Wednesday, December 31, 2008

Economic Critique of the Boulding Ballad

I came across this "Ballad of Ecological Awareness" by Kenneth Boulding that has a couple of economic points that sound misleading, perhaps even incorrect, but at the least require clarification. Since it is trying to make a political point (I suppose), I take it as being worthy of critique. Here it is:
The cost of building dams is always underestimated -
There's erosion of the delta that the river has created,
There's fertile soil below the dam that's likely to be looted,
And the tangled mat of forest that has got to be uprooted. (1)

There's the breaking up of cultures with old haunts and habits loss,
There's the education program that just doesn't come across,
And the wasted fruits of progress that are seldom much enjoyed
By expelled subsistence farmers who are urban unemployed. (2)

There's disappointing yield of fish, beyond the first explosion;
There's silting up, and drawing down, and watershed erosion.
Above the dam the water's lost by sheer evaporation;
below, the river scours, and suffers dangerous alteration.

For engineers, however good, are likely to be guilty
of quietly forgetting that a river can be silty,
While the irrigation people too are frequently forgetting
That water poured upon the land is likely to be wetting. (3)

The the water in the lake, and what the lake releases,
Is crawling with infected snails and water-born diseases.
There's a hideous locust breeding ground when water level's low,
And a million ecological facts we really do not know. (4)

There are benefits, of course, which may be countable, but which
Have a tendency to fall into the pockets of the rich,
While the costs are apt to fall upon the shoulders of the poor. (5)
So cost-benefit analysis is nearly always sure,
To justify the building of a solid concrete fact,
While the Ecological Truth is left behind in the Abstract.
  1. This part would be true in the absence of property rights (or their violation via eminent domain). Assign property rights and the opportunity cost of fertile soil will be reflected in the purchase price of the land.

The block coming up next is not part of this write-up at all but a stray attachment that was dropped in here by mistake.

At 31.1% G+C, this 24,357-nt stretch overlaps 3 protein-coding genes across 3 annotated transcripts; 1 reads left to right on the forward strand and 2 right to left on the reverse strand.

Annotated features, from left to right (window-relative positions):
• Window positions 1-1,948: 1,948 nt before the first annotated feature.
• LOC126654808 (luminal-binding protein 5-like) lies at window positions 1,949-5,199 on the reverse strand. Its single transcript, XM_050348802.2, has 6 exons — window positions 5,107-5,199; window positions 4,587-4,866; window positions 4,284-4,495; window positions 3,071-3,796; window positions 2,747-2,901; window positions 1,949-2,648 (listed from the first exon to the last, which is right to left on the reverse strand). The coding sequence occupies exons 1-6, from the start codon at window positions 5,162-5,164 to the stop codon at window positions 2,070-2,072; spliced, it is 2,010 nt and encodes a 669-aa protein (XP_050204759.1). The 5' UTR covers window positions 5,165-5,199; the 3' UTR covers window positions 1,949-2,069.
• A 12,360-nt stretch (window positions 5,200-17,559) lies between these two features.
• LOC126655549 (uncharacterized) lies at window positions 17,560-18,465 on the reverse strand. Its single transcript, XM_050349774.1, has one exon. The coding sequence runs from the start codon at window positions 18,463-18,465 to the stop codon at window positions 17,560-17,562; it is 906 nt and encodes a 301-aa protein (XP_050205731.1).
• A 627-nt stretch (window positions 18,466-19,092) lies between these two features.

2. This must only apply to outside the United States where they have subsistence farmers instead of subsidy farmers. Again, if this was a problem it would be a result of poor property rights. Why would farmers sell their land only to become permanently unemployed? Interestingly, it is often the opposite argument invoked for making dams a public works project with eminent domain. The argument is that the holdout problem artificially raises the costs because small property owners hold an enormous amount of bargaining power that undermine "the greater good."
  3. Why is everyone so bad at their job? Why are there systematic errors? This comes off as intellectual elitism to me, and dams seem to be doing their job (Katrina notwithstanding) just fine.
  4. These appear to be a true externality if they exist, which are again a property rights problem. The "million ecological facts" are hypothetical but an interesting point of discussion for how things are valued. Economists adopt a fairly judgment-free view of value in their analysis, and it is frequently criticized by those who think things should be valued differently (usually in the manner they value them).
  5. This class warfare statement is difficult to make any sense of for me. Is it a public choice critique? That special interest groups (the rich, in this case) subvert the will of the masses (the poor, in this case) in the political process leading to the public works project (the dam). Please tell me Boulding is not suggesting he believes the silly "rich get richer, poor get pooper" saying as a statment of fact?